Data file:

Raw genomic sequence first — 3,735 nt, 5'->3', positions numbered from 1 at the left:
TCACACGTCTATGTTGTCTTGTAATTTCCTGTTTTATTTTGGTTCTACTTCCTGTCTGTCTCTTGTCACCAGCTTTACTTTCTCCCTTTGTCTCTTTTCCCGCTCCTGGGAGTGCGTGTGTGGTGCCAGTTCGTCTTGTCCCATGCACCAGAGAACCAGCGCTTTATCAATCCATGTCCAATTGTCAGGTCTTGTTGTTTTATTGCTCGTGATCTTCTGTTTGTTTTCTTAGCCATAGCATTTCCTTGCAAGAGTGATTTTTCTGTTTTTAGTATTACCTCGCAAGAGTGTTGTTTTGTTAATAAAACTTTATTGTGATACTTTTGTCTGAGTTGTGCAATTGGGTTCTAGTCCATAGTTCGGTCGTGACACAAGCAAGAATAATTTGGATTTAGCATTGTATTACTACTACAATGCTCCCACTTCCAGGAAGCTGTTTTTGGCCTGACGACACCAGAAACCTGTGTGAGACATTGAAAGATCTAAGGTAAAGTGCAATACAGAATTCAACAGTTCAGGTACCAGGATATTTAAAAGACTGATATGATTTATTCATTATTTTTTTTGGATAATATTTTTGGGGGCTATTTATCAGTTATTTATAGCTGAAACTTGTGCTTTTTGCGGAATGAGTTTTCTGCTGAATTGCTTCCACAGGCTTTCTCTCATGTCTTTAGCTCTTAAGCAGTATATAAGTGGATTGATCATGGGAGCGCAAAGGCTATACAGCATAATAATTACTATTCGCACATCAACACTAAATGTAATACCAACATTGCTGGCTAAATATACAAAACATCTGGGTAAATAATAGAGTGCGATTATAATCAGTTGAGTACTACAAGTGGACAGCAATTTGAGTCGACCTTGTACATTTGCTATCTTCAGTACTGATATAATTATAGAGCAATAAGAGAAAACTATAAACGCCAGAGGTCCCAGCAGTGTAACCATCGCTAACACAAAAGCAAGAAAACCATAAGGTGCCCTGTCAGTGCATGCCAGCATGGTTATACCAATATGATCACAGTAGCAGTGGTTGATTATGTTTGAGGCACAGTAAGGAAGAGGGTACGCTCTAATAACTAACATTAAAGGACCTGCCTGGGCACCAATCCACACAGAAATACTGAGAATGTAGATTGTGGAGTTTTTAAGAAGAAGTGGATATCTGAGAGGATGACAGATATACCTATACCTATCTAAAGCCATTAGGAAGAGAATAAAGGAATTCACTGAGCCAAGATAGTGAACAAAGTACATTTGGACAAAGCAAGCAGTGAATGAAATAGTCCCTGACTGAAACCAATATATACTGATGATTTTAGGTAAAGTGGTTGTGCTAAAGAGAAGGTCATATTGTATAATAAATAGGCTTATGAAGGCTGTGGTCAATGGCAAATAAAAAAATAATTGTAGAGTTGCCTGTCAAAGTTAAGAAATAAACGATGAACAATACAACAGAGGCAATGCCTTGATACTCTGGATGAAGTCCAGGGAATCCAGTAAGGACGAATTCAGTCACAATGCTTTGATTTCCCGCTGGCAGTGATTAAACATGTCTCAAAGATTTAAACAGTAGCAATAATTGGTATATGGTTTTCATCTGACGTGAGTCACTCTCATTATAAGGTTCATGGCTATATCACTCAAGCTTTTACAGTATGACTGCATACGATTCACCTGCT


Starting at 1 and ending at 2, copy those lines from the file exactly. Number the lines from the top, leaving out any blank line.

Raw genomic sequence first — 3,735 nt, 5'->3', positions numbered from 1 at the left:
TCACACGTCTATGTTGTCTTGTAATTTCCTGTTTTATTTTGGTTCTACTTCCTGTCTGTCTCTTGTCACCAGCTTTACTTTCTCCCTTTGTCTCTTTTCCCGCTCCTGGGAGTGCGTGTGTGGTGCCAGTTCGTCTTGTCCCATGCACCAGAGAACCAGCGCTTTATCAATCCATGTCCAATTGTCAGGTCTTGTTGTTTTATTGCTCGTGATCTTCTGTTTGTTTTCTTAGCCATAGCATTTCCTTGCAAGAGTGATTTTTCTGTTTTTAGTATTACCTCGCAAGAGTGTTGTTTTGTTAATAAAACTTTATTGTGATACTTTTGTCTGAGTTGTGCAATTGGGTTCTAGTCCATAGTTCGGTCGTGACACAAGCAAGAATAATTTGGATTTAGCATTGTATTACTACTACAATGCTCCCACTTCCAGGAAGCTGTTTTTGGCCTGACGACACCAGAAACCTGTGTGAGACATTGAAAGATCTAAGGTAAAGTGCAATACAGAATTCAACAGTTCAGGTACCAGGATATTTAAAAGACTGATATGATTTATTCATTATTTTTTTTGGATAATATTTTTGGGGGCTATTTATCAGTTATTTATAGCTGAAACTTGTGCTTTTTGCGGAATGAGTTTTCTGCTGAATTGCTTCCACAGGCTTTCTCTCATGTCTTTAGCTCTTAAGCAGTATATAAGTGGATTGATCATGGGAGCGCAAAGGCTATACAGCATAATAATTACTATTCGCACATCAACACTAAATGTAATACCAACATTGCTGGCTAAATATACAAAACATCTGGGTAAATAATAGAGTGCGATTATAATCAGTTGAGTACTACAAGTGGACAGCAATTTGAGTCGACCTTGTACATTTGCTATCTTCAGTACTGATATAATTATAGAGCAATAAGAGAAAACTATAAACGCCAGAGGTCCCAGCAGTGTAACCATCGCTAACACAAAAGCAAGAAAACCATAAGGTGCCCTGTCAGTGCATGCCAGCATGGTTATACCAATATGATCACAGTAGCAGTGGTTGATTATGTTTGAGGCACAGTAAGGAAGAGGGTACGCTCTAATAACTAACATTAAAGGACCTGCCTGGGCACCAATCCACACAGAAATACTGAGAATGTAGATTGTGGAGTTTTTAAGAAGAAGTGGATATCTGAGAGGATGACAGATATACCTATACCTATCTAAAGCCATTAGGAAGAGAATAAAGGAATTCACTGAGCCAAGATAGTGAACAAAGTACATTTGGACAAAGCAAGCAGTGAATGAAATAGTCCCTGACTGAAACCAATATATACTGATGATTTTAGGTAAAGTGGTTGTGCTAAAGAGAAGGTCATATTGTATAATAAATAGGCTTATGAAGGCTGTGGTCAATGGCAAATAAAAAAATAATTGTAGAGTTGCCTGTCAAAGTTAAGAAATAAACGATGAACAATACAACAGAGGCAATGCCTTGATACTCTGGATGAAGTCCAGGGAATCCAGTAAGGACGAATTCAGTCACAATGCTTTGATTTCCCGCTGGCAGTGATTAAACATGTCTCAAAGATTTAAACAGTAGCAATAATTGGTATATGGTTTTCATCTGACGTGAGTCACTCTCATTATAAGGTTCATGGCTATATCACTCAAGCTTTTACAGTATGACTGCATACGATTCACCTGCT